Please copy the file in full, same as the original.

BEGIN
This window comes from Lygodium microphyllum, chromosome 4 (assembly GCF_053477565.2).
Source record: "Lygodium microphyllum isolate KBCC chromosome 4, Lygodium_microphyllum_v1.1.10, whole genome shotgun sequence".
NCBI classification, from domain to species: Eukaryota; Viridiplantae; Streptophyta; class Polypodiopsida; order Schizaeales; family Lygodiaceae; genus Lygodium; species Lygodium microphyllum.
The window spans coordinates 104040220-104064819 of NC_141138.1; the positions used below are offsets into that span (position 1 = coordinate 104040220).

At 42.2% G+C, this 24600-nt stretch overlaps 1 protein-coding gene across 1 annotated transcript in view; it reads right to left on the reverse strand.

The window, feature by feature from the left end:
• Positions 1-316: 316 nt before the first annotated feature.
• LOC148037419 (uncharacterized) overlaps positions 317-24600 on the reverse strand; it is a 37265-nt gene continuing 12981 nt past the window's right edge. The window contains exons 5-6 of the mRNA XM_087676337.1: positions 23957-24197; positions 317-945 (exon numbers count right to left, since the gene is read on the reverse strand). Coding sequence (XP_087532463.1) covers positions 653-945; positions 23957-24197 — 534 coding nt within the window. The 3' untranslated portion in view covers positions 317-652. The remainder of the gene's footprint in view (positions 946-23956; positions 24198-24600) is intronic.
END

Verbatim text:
This window comes from Lygodium microphyllum, chromosome 4 (assembly GCF_053477565.2).
Source record: "Lygodium microphyllum isolate KBCC chromosome 4, Lygodium_microphyllum_v1.1.10, whole genome shotgun sequence".
NCBI classification, from domain to species: Eukaryota; Viridiplantae; Streptophyta; class Polypodiopsida; order Schizaeales; family Lygodiaceae; genus Lygodium; species Lygodium microphyllum.
The window spans coordinates 104040220-104064819 of NC_141138.1; the positions used below are offsets into that span (position 1 = coordinate 104040220).

At 42.2% G+C, this 24600-nt stretch overlaps 1 protein-coding gene across 1 annotated transcript in view; it reads right to left on the reverse strand.

The window, feature by feature from the left end:
• Positions 1-316: 316 nt before the first annotated feature.
• LOC148037419 (uncharacterized) overlaps positions 317-24600 on the reverse strand; it is a 37265-nt gene continuing 12981 nt past the window's right edge. The window contains exons 5-6 of the mRNA XM_087676337.1: positions 23957-24197; positions 317-945 (exon numbers count right to left, since the gene is read on the reverse strand). Coding sequence (XP_087532463.1) covers positions 653-945; positions 23957-24197 — 534 coding nt within the window. The 3' untranslated portion in view covers positions 317-652. The remainder of the gene's footprint in view (positions 946-23956; positions 24198-24600) is intronic.